A second legend claims that Lincoln had a law office in Half Day. As exciting as this might be, there is no historical documentation to substantiate this claim and it simply doesn't add up. An enterprising young attorney would have certainly touted the fact that he had not one, but two offices, but Lincoln never mentions Half Day in his papers, letters or autobiographies.

Lincoln's family home and law practice were in Springfield, 200 hundred miles away. He rode the circuit on horseback six months out of the year for the Eighth Judicial Circuit in central Illinois, again hundreds of miles away.

He did have reason to come to northern Illinois; after the federal court relocated from Springfield to Chicago in 1855, Lincoln occasionally traveled to Chicago for court purposes. However, an occasional court appearance in the City would not make it feasible to hang his shingle in Half Day where he would have to rent or buy a building and duplicate his law library. Travel was slow and wearisome and a “commute” from Half Day would not be practical for timely attendance at federal court. Circa 1920 postcard of the Half Day Inn.

To entertain this notion further, we would have to wonder at Lincoln's common sense. For such an industrious man, why would he choose the tiny farm community of Half Day over bustling Libertyville or Waukegan—with its courthouse—to establish a second office?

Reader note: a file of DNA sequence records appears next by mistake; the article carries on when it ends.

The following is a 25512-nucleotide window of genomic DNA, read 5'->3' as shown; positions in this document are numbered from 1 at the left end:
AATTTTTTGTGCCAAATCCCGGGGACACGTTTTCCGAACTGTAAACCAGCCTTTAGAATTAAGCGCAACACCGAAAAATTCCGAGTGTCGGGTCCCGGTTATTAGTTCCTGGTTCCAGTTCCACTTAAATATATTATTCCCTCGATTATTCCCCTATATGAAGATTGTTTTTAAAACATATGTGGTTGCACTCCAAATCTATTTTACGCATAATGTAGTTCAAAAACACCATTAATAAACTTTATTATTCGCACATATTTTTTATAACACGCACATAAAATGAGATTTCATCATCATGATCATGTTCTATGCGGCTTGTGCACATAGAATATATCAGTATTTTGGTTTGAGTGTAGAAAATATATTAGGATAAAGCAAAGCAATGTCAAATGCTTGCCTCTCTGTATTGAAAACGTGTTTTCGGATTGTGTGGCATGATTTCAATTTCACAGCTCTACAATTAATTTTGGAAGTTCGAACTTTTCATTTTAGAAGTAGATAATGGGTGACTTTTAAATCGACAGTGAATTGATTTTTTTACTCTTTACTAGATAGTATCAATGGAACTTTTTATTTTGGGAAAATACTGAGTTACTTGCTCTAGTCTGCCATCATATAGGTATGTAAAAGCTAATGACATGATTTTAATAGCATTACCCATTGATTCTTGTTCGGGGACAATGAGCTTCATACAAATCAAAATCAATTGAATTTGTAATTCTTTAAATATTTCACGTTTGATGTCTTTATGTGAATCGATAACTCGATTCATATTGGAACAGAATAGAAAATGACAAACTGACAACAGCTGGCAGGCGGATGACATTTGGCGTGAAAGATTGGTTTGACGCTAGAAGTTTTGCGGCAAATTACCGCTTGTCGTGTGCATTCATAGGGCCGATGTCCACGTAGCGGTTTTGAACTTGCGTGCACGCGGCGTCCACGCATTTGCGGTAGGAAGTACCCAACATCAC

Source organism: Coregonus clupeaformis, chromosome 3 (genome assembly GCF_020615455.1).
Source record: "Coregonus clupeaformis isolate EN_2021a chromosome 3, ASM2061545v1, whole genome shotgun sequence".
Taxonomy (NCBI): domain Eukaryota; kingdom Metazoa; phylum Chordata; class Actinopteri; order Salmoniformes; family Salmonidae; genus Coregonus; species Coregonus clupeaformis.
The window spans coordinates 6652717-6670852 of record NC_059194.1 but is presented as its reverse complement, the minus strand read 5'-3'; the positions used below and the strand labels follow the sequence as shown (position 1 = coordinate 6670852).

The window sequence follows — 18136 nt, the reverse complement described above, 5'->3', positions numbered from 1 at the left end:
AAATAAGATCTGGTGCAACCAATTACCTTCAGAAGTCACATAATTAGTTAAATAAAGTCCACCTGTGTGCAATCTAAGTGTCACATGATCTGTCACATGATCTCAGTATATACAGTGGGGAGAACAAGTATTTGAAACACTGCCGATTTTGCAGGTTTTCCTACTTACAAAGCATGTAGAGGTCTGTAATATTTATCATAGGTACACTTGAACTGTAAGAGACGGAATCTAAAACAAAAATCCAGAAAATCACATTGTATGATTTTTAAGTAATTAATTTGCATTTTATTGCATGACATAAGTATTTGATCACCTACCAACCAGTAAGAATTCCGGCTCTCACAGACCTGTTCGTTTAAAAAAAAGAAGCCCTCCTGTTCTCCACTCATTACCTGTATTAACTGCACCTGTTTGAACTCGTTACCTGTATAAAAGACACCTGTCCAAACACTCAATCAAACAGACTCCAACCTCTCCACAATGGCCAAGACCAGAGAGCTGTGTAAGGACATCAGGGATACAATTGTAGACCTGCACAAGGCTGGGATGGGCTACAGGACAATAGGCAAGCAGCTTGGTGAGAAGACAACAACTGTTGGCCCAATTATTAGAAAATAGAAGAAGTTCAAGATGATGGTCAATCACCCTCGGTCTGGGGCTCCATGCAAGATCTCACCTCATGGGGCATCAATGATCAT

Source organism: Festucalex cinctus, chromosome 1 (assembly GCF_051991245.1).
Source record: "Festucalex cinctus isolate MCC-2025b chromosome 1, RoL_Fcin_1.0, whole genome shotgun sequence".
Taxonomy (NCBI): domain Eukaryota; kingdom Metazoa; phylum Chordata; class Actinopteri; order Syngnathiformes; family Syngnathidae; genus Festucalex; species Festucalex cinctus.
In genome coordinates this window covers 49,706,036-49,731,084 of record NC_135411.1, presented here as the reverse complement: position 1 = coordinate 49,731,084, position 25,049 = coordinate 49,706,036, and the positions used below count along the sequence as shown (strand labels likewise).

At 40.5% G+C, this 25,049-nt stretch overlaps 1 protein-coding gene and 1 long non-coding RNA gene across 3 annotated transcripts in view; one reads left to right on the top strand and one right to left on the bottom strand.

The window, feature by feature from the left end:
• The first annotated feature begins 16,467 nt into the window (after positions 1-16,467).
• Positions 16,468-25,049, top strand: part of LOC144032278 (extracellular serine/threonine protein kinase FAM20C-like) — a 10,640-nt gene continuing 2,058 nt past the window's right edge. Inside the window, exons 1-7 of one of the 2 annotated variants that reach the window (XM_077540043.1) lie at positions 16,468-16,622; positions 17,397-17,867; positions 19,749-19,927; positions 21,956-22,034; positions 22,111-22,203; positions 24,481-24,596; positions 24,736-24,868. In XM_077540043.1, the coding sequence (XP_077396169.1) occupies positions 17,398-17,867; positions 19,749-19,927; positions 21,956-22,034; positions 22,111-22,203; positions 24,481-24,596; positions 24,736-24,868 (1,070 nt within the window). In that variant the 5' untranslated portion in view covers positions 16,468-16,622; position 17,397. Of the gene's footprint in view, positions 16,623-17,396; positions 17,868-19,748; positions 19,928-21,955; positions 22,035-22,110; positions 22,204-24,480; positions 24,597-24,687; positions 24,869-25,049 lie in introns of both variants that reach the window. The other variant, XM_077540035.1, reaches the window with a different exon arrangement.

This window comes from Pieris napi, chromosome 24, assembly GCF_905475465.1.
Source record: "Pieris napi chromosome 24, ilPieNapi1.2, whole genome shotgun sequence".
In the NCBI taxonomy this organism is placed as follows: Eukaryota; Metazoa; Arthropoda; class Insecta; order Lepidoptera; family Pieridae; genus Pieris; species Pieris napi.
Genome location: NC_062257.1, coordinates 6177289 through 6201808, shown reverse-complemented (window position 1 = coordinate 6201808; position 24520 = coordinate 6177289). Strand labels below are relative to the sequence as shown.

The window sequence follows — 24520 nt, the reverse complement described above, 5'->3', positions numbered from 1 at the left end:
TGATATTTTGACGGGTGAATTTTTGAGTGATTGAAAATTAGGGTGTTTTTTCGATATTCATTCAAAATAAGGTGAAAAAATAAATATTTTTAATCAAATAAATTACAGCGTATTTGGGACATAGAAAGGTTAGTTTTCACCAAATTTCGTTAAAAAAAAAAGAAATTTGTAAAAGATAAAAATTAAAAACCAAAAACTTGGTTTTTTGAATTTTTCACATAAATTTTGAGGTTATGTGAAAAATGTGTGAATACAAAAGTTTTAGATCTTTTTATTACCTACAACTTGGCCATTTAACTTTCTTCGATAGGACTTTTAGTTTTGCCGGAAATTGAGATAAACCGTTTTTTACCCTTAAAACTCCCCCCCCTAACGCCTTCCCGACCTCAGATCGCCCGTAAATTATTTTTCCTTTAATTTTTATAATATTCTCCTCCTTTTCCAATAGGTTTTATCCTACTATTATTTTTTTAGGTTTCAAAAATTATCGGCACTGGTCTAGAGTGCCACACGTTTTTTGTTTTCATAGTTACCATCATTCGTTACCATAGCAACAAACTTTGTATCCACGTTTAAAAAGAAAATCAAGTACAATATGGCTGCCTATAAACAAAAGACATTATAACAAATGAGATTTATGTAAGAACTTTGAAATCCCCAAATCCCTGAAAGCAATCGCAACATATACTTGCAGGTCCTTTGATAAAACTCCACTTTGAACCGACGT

The third legend is the most promising. It claims that Lincoln spent the night in Hainesville while visiting his friend Elijah Haines. There is no primary source documentation that this visit occurred, but locals have passed it down through generations. Oral history is sometimes the only clue to past events, and there is often truth in it, though sometimes just a grain. In this case, I believe that grain to be the fact that Haines and Lincoln were friends, and that locals were eager to promote it.

The men first met in Chicago during the Great River and Harbor Convention of July, 1847 as delegates from their regions. This convention was in response to President Polk vetoing funding for river and harbor improvements in the Great Lakes.